Beto Veering Way Too Left on Energy and Environment
He’s gone from being the media’s favorite star to rolling out a widely panned copycat “Green New Deal” in the span of a few weeks.
How did Beto's campaign gets sapped of its energy so fast? The answer can be found in the question itself: it's energy, stupid.
It wasn’t that long ago that Beto was perched on counters delivering rousing orations to adoring crowds. He was the talk of Washington and landed on the cover of Vanity Fair, staring into the camera with an open road behind him. “I’m just born to be in it,” he proclaimed to the magazine, speculating about a presidential bid.
How things have changed.
Two weekends after his announcement, O’Rourke’s campaign’s volunteer door-knocking numbers have reportedly plummeted. His fundraising numbers, admittedly strong during the campaign’s first 24 hours, appear to have tapered off.
These are the telltale signs of a struggling campaign.
O’Rourke isn’t going away quietly. He’s recognized that his campaign is faltering, and he’s come up with a solution – move rapidly to the left on energy issues.
Unfortunately for Beto, this strategy is fundamentally flawed. It won’t win him the primary, and it will ruin any future political career he hopes to have in his home state.
During his Senate run, O’Rourke was considered a moderate on energy and environmental issues. He said that there was a place for fracking in Texas, and promoted fracking as “fundamental” to our national security. He talked about how he was “proud” that Texas was a leader in oil and gas development.
In the span of a few weeks, O’Rourke has worked to shed his entire energy record and embrace left-wing positions on energy and environmental policy.
First, O’Rourke embraced Rep. Alexandria Ocasio-Cortez’s unworkable, expensive “Green New Deal,” calling it the “best proposal” he had seen.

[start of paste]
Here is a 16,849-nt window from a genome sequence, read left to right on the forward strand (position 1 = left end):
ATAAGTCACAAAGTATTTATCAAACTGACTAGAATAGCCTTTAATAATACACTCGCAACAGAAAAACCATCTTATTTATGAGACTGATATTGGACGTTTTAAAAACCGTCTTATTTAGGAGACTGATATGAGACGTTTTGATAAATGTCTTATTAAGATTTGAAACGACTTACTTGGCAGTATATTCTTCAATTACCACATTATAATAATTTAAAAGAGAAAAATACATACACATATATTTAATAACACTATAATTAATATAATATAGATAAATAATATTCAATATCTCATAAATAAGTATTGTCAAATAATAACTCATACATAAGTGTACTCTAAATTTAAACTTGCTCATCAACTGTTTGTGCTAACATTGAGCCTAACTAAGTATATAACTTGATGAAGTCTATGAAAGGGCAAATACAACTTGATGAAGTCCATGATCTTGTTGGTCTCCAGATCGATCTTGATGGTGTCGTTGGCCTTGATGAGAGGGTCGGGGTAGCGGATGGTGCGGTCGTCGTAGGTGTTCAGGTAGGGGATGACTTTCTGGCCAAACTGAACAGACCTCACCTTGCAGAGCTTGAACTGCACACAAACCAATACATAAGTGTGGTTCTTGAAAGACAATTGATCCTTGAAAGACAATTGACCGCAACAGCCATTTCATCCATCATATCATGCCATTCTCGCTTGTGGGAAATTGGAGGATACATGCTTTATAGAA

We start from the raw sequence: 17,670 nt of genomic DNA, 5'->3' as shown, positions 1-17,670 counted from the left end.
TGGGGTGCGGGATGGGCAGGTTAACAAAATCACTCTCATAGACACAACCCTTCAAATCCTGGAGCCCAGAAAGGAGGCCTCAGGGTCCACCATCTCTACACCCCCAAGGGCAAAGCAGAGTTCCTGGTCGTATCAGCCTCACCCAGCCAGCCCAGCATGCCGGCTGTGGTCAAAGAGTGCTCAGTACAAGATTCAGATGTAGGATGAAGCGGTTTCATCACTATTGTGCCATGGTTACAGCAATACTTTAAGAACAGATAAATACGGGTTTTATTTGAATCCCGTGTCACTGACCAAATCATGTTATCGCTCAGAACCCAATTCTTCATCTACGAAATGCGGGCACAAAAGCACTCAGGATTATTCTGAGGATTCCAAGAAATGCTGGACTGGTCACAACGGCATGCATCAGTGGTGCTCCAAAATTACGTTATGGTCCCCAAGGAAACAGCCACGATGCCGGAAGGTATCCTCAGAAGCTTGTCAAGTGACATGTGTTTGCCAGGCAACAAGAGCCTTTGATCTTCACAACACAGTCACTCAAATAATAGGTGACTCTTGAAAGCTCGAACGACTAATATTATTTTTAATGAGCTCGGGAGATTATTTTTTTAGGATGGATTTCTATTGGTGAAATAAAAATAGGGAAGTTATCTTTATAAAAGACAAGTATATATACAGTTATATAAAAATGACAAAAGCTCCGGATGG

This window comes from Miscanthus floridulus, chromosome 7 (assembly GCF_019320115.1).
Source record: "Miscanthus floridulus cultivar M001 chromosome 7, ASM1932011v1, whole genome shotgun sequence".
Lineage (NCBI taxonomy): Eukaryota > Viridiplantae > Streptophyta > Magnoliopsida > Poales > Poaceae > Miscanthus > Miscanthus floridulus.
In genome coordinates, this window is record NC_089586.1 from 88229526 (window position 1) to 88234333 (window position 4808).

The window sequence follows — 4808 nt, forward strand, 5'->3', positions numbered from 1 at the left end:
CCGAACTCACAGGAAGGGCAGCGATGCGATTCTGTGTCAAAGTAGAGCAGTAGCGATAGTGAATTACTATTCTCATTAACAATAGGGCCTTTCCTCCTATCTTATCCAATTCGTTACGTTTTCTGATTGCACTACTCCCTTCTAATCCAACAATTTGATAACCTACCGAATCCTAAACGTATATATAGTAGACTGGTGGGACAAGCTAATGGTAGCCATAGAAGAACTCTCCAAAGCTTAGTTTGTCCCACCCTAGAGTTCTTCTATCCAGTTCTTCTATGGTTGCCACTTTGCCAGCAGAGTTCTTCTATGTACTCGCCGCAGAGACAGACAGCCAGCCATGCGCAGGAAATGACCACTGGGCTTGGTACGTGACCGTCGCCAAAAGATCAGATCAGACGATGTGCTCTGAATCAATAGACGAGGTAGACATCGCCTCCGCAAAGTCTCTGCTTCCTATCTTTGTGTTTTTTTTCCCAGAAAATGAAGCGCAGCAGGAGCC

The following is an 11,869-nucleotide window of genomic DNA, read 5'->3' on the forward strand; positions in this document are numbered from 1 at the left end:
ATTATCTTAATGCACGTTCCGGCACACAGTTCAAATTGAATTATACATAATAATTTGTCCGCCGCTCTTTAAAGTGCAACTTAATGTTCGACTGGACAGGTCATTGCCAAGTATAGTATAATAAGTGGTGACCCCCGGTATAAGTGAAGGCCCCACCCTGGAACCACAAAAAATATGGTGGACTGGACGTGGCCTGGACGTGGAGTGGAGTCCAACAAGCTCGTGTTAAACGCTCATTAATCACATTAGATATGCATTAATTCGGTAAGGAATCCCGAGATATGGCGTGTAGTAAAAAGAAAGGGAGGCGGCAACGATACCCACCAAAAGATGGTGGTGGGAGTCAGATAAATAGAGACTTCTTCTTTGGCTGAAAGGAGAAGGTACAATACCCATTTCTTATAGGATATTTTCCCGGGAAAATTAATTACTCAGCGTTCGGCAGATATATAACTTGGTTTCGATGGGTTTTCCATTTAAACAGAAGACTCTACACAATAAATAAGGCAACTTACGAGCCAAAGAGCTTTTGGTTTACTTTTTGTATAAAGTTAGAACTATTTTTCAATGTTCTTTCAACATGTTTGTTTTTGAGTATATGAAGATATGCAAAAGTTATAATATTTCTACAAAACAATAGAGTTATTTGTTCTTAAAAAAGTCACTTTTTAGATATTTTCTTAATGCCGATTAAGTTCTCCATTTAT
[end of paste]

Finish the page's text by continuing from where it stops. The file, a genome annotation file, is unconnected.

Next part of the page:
Now, O’Rourke has rolled out his own environmental plan, and it’s nearly as extreme as the “Green New Deal.” He proposes spending $5 trillion to reach “net-zero emissions by 2050,” signing a flurry of executive orders to limit the energy industry, and increasing fuel-economy standards.
As the Wall Street Journal notes, O’Rourke’s plan aligns himself “with the goals of the Green New Deal.”
But this plan represents political malpractice.
How will the federal government, already facing major budgetary shortfalls, fund $5 trillion in new spending? Apparently with nebulous “changes to the tax code” and by making the wealthy pay their “fair share.”
That’s not a plan, that’s a platitude. Refusing to provide a specific funding mechanism makes his plan easy to criticize from the right.
Even the left is not enthralled with O’Rourke newfound environmental activism. The “Sunrise Movement,” the environmental group backing Ocasio-Cortez’s “Green New Deal,” says O’Rourke’s plan doesn’t go far enough. Washington Governor Jay Inslee, also running for president, labeled O’Rourke’s plan “empty rhetoric” in a statement.
The problem for O’Rourke is that nearly every 2020 Democratic presidential candidate has endorsed the “Green New Deal.” Embracing environmentalism does nothing to distinguish himself from the other candidates, and only opens himself up to criticism that he isn’t going far enough for the liberal base.
Even worse, his move left increasingly puts his plan B – dropping out of the presidential race and running for the senate seat held by Senator John Cornyn – out of the question.
Texas is a pro-energy state. It’s the nation’s leading energy producing state by a country mile. Thanks to fracking in the Permian Basin, Texas is reaping major economic rewards from the energy industry, helping push domestic oil and natural gas output to record levels. The economic boom created 26,000 oil and gas industry jobs in just the past year alone.
Running on an anti-energy policy is akin to running against the Alamo in Texas. It’s bad policy and bad politics.
Beto O’Rourke couldn’t win statewide when he cast himself as a moderate on energy policy. Now, that climb is much steeper with his embrace of the far-left’s policy wish list.
The future isn’t looking so bright for the media’s former favorite star.
Daniel Turner is the Executive Director of Power The Future, a national nonprofit organization that advocates for American energy jobs. Follow him on Twitter @DanielTurnerPTF